During the Soviet-Finnish war of 1939-1940, Yumashev served as deputy commander of the 85th Special Purpose Bomber Aviation Regiment.
Commanding the crew of the DB-1 bomber, he personally made six sorties.
In March 1941, he was appointed deputy head of the Flight Research Institute.
In the first months of the Great Patriotic War, Yumashev commanded the 2nd separate fighter aviation squadron, which defended Moscow from night air raids by the Luftwaffe, and then was sent on a government mission to the United States to resolve issues of acquiring American aircraft for the needs of the Red Army.
According to Nikolai Bodrikhin, the business trip turned out to be productive, since Yumashev participated in the selection of American fighter models that were optimal for Soviet conditions, which were then supplied to the USSR.
In 1942, the test pilot was appointed commander of a fighter regiment, and later served as deputy commander in the 3rd and 1st air armies.
From March 1943, Yumashev commanded the 6th Fighter Aviation Corps, and then became commander of the fighter aviation of the Eastern and Southern Air Defense Fronts.
“Yumashev effectively led the cover of the most important areas in the Volga region, the Caucasus and Transcaucasia, which ensured the extraction and transportation of Soviet oil.
If the Luftwaffe forces could inflict critical damage on the Soviet infrastructure here, this would have dire consequences for the entire country.
Yumashev also participated in the Battle of Kursk, ”Dmitry Surzhik, associate professor at GAUGN, told RT.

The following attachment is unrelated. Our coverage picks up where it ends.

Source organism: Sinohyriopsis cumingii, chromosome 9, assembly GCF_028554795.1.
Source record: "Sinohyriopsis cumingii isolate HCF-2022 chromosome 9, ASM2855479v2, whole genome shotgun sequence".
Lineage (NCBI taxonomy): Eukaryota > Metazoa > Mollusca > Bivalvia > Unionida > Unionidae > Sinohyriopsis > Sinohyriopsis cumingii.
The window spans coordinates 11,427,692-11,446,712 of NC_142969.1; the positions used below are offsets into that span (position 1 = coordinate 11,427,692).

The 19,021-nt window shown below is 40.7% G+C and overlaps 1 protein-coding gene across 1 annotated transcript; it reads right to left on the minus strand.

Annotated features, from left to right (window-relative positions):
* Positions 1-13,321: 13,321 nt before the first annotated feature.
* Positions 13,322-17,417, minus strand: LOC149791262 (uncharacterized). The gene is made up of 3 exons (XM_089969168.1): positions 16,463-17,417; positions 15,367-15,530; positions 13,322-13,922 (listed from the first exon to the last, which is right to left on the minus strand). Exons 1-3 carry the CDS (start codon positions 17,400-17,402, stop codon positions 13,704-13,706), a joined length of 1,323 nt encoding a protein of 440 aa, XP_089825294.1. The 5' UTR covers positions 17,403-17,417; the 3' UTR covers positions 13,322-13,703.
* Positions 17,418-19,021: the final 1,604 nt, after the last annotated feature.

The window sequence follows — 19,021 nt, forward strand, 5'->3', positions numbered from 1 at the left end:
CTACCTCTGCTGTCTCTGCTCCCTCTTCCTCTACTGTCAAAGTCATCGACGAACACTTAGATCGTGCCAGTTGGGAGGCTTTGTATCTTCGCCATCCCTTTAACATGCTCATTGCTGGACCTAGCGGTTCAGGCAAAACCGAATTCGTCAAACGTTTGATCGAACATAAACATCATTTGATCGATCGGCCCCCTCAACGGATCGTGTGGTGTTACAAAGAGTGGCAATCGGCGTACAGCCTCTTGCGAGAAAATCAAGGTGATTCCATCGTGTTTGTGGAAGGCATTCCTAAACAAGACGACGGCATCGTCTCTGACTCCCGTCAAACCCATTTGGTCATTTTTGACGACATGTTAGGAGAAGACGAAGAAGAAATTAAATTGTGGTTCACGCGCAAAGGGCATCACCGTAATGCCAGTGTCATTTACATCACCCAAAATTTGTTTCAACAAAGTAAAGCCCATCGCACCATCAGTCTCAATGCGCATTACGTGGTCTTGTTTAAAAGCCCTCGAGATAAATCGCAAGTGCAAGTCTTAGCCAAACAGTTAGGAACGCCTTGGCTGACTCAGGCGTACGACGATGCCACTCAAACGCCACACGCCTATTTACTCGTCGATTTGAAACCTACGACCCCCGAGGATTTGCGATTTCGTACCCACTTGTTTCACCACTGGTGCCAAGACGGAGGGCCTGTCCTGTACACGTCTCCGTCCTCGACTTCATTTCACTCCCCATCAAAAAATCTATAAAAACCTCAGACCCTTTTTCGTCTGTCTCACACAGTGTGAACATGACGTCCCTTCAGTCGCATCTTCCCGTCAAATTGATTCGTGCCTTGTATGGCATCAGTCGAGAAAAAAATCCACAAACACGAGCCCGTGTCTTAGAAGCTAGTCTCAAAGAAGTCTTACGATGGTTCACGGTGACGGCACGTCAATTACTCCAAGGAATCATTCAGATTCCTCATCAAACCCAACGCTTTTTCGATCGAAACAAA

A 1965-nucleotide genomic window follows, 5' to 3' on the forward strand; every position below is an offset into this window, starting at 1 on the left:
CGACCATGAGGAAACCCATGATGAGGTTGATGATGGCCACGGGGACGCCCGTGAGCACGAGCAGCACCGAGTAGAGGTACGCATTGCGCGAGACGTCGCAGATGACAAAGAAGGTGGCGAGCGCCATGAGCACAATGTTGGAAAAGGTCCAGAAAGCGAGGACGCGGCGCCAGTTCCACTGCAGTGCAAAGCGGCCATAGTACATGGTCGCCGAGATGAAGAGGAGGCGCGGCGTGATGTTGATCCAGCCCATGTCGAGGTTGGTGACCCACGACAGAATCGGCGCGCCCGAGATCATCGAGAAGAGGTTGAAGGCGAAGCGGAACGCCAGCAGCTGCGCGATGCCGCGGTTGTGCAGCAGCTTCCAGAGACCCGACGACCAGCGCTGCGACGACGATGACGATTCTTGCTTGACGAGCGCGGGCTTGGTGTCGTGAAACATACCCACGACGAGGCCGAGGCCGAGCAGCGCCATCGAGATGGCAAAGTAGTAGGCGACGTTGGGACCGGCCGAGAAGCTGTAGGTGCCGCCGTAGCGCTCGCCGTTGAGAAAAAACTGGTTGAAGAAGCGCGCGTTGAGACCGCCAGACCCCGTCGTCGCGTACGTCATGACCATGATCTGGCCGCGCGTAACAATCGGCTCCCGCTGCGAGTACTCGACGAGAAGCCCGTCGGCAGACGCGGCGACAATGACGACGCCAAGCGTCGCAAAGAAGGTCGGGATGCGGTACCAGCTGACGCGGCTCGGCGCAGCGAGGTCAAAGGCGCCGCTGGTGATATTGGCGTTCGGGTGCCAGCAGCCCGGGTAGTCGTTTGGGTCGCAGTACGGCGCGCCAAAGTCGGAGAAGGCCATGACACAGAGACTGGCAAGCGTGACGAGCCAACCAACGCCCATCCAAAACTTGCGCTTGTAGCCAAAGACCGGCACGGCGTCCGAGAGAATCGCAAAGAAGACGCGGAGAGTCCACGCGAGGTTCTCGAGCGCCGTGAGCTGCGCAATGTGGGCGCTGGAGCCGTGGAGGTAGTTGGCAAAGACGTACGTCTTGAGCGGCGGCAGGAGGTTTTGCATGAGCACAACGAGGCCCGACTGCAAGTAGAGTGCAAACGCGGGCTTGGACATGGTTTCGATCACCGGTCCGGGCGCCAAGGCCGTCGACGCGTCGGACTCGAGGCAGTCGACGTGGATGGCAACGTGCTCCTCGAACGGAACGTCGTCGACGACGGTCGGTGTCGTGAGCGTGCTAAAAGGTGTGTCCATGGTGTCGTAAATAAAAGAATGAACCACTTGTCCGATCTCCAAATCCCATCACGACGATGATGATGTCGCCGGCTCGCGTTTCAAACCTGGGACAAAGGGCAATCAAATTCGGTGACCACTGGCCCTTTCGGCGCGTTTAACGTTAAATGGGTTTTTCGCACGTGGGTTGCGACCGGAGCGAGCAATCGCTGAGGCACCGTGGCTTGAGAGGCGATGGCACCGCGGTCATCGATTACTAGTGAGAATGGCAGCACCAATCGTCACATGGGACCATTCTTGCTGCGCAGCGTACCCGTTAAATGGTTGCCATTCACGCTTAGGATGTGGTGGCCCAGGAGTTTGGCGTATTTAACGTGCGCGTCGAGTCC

In February 1945, Yumashev was appointed head of the fighter aviation department of the Main Directorate for Combat Training of the Air Force front-line aviation.
According to Dmitry Surzhik, in this post he was directly involved in the preparations for the assault on Königsberg and Berlin.
Commander of an aviation fighter regiment, Hero of the Soviet Union Andrey Yumashev (left).
© Boris Vdovenko
In 1946, for health reasons, Yumashev retired and took up painting.
Becoming a member of the Union of Artists of the USSR, he made several trips to Central Asia, his paintings depicted historical monuments and people of the East.
Yumashev's art works were very popular.
He was a bright and colorful painter with a surprisingly subtle feeling for the East,” said Dmitry Surzhik.
For a long time, Yumashev worked at a dacha in the Crimea.
Four personal exhibitions of the pilot-artist were organized in the USSR.
Some of his paintings are now kept in Russian museums.
The fifth exhibition was dedicated to the 50th anniversary of the record flight of the Soviet crew to America and was held in one of the museums of San Jacinto, the city near which the ANT-25 landed.
Andrei Yumashev died on May 20, 1988 in Moscow.
Andrey Borisovich Yumashev
© Mark Redkin
According to Nikolai Bodrikhin, the name of Yumashev is on a par with the names of such prominent Soviet aviators as Valery Chkalov and Georgy Baidukov.
“Andrey Yumashev is one of the heroes who created the domestic aviation industry.
He made a significant contribution to improving the defense capability of our country and raising the international prestige of domestic aviation,” summed up Dmitry Surzhik.Keywords: